9 Band DXCC, 5 Band WAZ(183), Challenge 2140+, 160m WAZ(30), VUCC, FOC #1967
The main station is an ICOM 7700 along with an ACOM 1000 amplifier. The back-up station is an IC-756PROII and a 45 year old Henry 2K amplifier. 95% of my operation is on CW, 160 through 10 meters. The primary antenna is a remotely tuned 165' inverted "L" that is used on all bands. My secondary antenna for 20m-10m is a remotely tuned 44' Lazy H (phased dipoles) fed with 450 ohm ladder line. I also use a W9SR rotary coaxial loop and a K9AY double loop for Top Band receiving.
I also operate two vintage stations. Station #1 is a restored Johnson Viking Ranger (1954) and a Drake 2B (1961) running about 40 watts. Station #2 is a National NC-183d receiver (1952) and a Meissner Signal Shifter (1948) that runs 5 watts QRP. The vintage stations are set up so that I can switch the antennas and station accessories to either #1 or #2. Sometimes it's fun to regress to my early General license days when we had to actually tune the transmitter and zero beat the other guy.
I was first licensed at the age of 14 as WN3AYT (Novice) in January 1955 in the Pittsburgh, PA area. After college I married my wife Gloria (now married 49 yrs) and in 1972 we moved to North Carolina and I was issued K4JJW (20wpm Extra). Our two children, Stacy and Steve, are grown and we are now retired in Fairfield Harbour, New Bern, NC after a career in the electrical equipment industry.Fairfield Harbour is a boating and recreational community on the Neuse River estuary.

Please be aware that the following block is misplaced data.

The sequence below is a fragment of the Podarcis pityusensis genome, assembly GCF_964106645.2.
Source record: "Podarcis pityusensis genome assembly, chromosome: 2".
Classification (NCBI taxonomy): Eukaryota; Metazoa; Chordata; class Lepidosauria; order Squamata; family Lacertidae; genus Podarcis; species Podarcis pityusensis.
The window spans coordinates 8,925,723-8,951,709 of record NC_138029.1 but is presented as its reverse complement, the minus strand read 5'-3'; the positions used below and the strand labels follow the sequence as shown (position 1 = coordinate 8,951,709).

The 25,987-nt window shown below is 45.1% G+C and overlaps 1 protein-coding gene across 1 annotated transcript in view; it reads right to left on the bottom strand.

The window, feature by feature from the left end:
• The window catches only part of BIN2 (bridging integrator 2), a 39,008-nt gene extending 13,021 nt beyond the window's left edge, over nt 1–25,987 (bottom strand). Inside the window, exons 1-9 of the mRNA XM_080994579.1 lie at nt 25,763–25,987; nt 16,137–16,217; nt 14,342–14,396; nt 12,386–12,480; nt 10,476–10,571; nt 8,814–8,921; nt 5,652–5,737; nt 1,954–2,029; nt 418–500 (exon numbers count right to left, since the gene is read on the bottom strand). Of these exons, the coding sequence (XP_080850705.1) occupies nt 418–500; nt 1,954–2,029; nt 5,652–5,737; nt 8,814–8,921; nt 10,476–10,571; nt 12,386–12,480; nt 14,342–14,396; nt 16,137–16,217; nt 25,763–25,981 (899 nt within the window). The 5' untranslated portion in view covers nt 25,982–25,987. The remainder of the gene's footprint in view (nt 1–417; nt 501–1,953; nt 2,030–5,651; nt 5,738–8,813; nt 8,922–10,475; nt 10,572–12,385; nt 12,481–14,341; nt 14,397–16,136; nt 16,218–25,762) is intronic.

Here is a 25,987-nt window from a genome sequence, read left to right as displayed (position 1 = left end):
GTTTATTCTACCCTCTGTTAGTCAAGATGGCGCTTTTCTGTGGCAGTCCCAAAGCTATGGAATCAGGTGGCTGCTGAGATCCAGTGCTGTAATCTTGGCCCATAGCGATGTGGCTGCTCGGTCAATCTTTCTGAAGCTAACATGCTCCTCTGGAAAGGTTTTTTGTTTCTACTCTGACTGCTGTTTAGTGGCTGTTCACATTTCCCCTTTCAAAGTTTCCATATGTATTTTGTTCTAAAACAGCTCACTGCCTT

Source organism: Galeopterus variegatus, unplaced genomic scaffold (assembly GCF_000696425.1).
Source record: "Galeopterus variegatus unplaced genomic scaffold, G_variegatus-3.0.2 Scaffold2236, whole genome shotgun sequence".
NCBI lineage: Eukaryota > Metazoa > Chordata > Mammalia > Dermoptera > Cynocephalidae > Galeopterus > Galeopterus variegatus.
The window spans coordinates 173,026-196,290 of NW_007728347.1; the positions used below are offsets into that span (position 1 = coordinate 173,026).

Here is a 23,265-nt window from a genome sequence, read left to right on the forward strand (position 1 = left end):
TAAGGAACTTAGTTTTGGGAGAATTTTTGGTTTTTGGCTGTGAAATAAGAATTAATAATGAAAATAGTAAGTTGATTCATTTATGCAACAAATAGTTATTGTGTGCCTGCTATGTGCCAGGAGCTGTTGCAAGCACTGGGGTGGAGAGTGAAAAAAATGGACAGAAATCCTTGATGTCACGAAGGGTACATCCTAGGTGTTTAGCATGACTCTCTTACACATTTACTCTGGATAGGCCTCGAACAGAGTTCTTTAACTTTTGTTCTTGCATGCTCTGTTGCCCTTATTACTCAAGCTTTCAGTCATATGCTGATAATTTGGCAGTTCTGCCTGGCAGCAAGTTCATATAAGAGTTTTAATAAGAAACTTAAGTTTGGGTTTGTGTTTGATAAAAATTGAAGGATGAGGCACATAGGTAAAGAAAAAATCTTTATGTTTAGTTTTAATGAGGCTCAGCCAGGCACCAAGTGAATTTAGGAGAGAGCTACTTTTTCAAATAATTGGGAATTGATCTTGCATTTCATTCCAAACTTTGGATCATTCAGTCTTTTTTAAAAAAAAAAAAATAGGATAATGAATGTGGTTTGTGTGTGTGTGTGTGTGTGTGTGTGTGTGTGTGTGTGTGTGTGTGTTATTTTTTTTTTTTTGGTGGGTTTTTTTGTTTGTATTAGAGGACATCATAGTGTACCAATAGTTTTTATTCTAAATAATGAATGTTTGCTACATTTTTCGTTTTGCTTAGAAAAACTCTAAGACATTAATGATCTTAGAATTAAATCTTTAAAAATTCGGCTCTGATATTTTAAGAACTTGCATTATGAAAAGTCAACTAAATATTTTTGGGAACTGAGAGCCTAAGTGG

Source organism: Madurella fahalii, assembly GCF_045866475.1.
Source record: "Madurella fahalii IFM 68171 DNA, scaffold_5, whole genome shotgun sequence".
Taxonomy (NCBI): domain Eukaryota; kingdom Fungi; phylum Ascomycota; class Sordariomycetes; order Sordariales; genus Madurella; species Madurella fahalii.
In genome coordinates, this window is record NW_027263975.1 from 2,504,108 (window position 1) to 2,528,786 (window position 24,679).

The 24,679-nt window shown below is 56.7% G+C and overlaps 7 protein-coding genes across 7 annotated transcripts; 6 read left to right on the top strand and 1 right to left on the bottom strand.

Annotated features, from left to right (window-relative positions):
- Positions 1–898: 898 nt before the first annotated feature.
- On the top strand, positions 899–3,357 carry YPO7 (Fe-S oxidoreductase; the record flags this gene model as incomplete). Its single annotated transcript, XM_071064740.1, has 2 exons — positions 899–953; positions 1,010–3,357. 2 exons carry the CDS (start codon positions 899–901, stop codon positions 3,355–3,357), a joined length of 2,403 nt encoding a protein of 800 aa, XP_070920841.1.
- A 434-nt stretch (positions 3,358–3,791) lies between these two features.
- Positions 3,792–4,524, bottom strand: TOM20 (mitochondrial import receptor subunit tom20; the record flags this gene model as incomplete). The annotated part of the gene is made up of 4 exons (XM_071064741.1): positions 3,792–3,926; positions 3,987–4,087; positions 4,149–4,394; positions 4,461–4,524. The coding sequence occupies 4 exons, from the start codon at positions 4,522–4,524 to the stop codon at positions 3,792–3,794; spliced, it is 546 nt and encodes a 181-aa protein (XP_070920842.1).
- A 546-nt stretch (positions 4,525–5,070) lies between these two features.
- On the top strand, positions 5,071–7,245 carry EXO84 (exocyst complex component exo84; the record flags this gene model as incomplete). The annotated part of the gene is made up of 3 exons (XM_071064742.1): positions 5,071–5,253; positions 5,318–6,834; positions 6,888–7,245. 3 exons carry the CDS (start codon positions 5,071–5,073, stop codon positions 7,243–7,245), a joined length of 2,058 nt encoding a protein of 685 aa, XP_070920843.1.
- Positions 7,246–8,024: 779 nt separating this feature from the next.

Our home is on a small (0.28 acres) wooded residential lot that is restricted. One of my antennas is a 165' inverted "L" between two tall pines trees at 50'. I feed the "L" at the base of the vertical section with two different remote auto-tuner/couplers and can remotely switch the "L" between either coupler (KW or 100w). It works well, all bands, 160m-10m. There is no room for a radial field, just a DC gnd with 8' ground rods around the tuners and a 165' counterpoise wire under the antenna. Our elevation is only 8' above sea level and 3' above the water table. This probably enhances the antenna's dx performance.
Vari-Ten wire tensioners solved my wire sag problems and keep my Lazy H and two inverted L's nicely tensioned between their support trees without a counter weight. The tensioners function as in-line shock absorbers. They have continuously variable tension and can be adjusted to any desired tension between 15 and 50 pounds. They're calibrated at 5 or 10 pound intervals with colored calibration markers that are used to set the static tension and sag to the desired level. Static tension is set by pulling on the halyard to the desired tension and tie it off at ground level. They keep the antennas nicely tensioned in wind gusts when the support trees sway. In my restricted neighborhood the tensioners eliminated the need for pulleys and unsightly counterweights.They also allowed me to increase the height of the antennas to the very top of the tree canopy where they hide in the foliage and branches. When the wind blows and the trees sway the tensioners go "balls out" and take up the sway distance and protect the antennas.
I'm having fun chasing dx with the wire antennas. It's definately a new challenge compared to the 4 el. Quad at 80' that I had a while back at a previous QTH. Since erecting the wire antennas several years ago, I've earned 9 band DXCC including the 160, 30, 17 and 12m endorsements, plus my DXCC Challenge Award at the 2140+ level.exclusively with the wires. Dxing can be fun and rewarding with just a wire antenna, especially during the solar minimum. Other interests include boating and community volunteer work. I answer all direct QSLs 100% and LOTW. 73's and good dxing.
Last modified: 2014-03-28 01:01:02, 4225 bytes
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